"The beginning of the 21st century marks a critical time for nuclear energy, arguably one of the defining technologies of the 20th century," the authors write. The first commercial nuclear energy plant was built in Shippingport, PA, at the end of 1957, and today there are currently 438 nuclear power plants operating worldwide, 103 in the US. Nuclear energy provides 20% of US electricity and roughly 17% worldwide. This development was largely driven by increasing demand for energy as well as the price spikes and volatility of energy costs in the 1970s and early 1980s.
Historically, US plants have cost more to build, with longer construction times and lower capacity factors (plants were generating electricity at less than 70% of their total capacity). However, while no new plants have been ordered in the US, the subcommittee found that the economic outlook for nuclear power has improved dramatically. Capacity factors are now close to 90%, plants are being assessed at dramatically higher values than in the past, and the Nuclear Regulatory Commission expects three-quarters of operating plants to apply for license extension, providing an additional 20 years of operation. Furthermore, recent attention to the environmental effects of fossil fuel use - including global warming and local air quality - has rekindled interest in the prospects for expanding the nuclear industry.
The majority of the subcommittee's report focused on safety concerns, which have been a major criticism of nuclear power, and on some of the new designs for reactors that are being developed to address those concerns. "The most important aspects of preventing harm from the radioactivity are the functions of reactivity control and heat removal," the report states. "If both of these can be accomplished in an accident, then the radioactivity within the reactor can be contained; if they cannot, it will not be." Thus, for a reactor to be deemed acceptably safe, it must be possible to shut down the nuclear chain reaction and maintain it in a shutdown condition, and also to remove the thermal energy in the reactor to a safe heat sink.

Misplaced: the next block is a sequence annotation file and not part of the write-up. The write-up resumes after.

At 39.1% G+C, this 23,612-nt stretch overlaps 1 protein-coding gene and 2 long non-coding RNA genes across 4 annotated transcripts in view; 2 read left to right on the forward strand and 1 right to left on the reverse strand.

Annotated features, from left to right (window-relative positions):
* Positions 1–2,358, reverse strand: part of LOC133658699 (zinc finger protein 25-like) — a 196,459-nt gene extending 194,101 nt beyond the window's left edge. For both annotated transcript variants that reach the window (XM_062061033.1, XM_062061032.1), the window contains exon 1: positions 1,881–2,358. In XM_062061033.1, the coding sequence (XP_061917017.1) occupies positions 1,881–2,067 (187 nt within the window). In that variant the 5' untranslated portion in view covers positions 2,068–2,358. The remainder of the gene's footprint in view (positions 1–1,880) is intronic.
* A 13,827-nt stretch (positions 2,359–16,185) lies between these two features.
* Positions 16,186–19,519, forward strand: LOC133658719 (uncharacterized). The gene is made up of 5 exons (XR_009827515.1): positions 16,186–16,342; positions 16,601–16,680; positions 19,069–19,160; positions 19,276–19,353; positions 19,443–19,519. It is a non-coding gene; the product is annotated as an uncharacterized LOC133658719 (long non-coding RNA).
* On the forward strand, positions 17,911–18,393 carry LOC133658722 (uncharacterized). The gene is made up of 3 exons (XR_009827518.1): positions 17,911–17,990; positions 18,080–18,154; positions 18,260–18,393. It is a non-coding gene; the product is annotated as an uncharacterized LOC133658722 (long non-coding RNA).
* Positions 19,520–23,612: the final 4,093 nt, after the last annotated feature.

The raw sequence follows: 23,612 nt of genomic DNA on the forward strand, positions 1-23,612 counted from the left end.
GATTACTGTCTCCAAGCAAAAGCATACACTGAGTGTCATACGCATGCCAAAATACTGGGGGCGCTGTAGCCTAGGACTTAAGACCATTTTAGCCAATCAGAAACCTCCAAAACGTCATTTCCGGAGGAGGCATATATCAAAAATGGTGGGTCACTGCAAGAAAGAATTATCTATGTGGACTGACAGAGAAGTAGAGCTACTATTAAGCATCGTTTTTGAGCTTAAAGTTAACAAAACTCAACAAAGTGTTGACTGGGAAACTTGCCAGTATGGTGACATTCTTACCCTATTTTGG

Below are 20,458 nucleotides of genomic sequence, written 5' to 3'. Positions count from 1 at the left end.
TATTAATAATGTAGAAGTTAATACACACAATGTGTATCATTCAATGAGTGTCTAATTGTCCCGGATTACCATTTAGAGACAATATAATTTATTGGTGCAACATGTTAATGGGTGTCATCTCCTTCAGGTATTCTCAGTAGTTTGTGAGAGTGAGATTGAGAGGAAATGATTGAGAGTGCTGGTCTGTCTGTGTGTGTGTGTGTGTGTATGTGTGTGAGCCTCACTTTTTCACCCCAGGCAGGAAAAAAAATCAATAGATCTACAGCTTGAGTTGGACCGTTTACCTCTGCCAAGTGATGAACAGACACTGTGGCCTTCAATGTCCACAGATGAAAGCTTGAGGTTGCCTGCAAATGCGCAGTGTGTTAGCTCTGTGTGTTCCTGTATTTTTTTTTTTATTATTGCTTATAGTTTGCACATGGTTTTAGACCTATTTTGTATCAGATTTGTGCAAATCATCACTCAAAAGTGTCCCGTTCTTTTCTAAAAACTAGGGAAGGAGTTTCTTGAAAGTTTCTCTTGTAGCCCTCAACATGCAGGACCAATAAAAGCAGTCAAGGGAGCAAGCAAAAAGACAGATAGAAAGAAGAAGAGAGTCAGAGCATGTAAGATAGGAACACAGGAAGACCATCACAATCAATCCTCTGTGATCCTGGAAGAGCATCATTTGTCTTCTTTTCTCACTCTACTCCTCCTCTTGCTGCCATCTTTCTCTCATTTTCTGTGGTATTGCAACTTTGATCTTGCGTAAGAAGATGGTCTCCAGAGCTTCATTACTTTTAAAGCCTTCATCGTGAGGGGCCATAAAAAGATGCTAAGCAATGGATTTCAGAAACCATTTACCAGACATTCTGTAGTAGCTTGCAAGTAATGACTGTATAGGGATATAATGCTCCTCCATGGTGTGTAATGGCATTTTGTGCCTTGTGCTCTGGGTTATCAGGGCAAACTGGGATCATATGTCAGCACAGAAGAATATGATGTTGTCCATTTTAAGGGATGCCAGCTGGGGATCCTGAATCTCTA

Different reactor designs accomplish these vital safety functions in different ways. Several new advanced light water reactor (ALWR) designs have been developed over the last decade, all of which are based on the technology used in the pressurized light water reactor (PWR) and boiling water reactor (BWR) commercial power plants in operation today. These new designs incorporate many improvements over existing plants in safety, reliability and operability. For example, new safety features have reduced the probability of a core damaging accident by a factor of ten or more. Designs have been simplified, leading to capital cost reduction and streamlined operation. And the cost of electricity generated from these plants has been improved, about 20% lower than today's nuclear plants.
Waste remains a troubling problem, since spent fuel contains highly radioactive materials and must be carefully shielded for several centuries. Currently, spent fuel is stored at the reactor site, and the Department of Energy is decades behind the legislated schedule for developing a geologic repository. And despite the improved economics, "the capital cost is still too high to be competitive with gas-fired plants in the US rate deregulated market, requiring continued efforts to bring down the capital costs," the authors conclude. In fact, "The cost of nuclear power plants has been perhaps the dominant reason nuclear power stopped growing in the US." The terrorist attacks of September 11,2001, have heightened the levels of security around operating plants, and additional security requirements may be imposed, increasing operating costs.
The Department of Energy's Generation IV Initiative is focused on developing one or more next-generation nuclear energy system that can be commercially deployed no later than 2030, offering significant advances in sustainability, safety and reliability, as well as economics. International partnerships will be a vital component of the development process. However, the report concludes, "It remains an open question whether the advances in nuclear power achieved over the last decade can be utilized to develop a nuclear fuel cycle that meets the proliferation concerns and provides the obvious safety and economic advantages needed to develop support in the industry, among investors, and in the general public."
John Ahearne, Sigma Xi and Duke University
Ralph Bennett, Idaho National Environmental Engineering Laboratory
Robert Budnitz, Future Resources Associates, Inc.
Daniel Kammen, University of California, Berkeley
John Taylor, EPRI and Westinghouse (retired)
Neal Todreas, MIT
Bert Wolfe, General Electric (retired)
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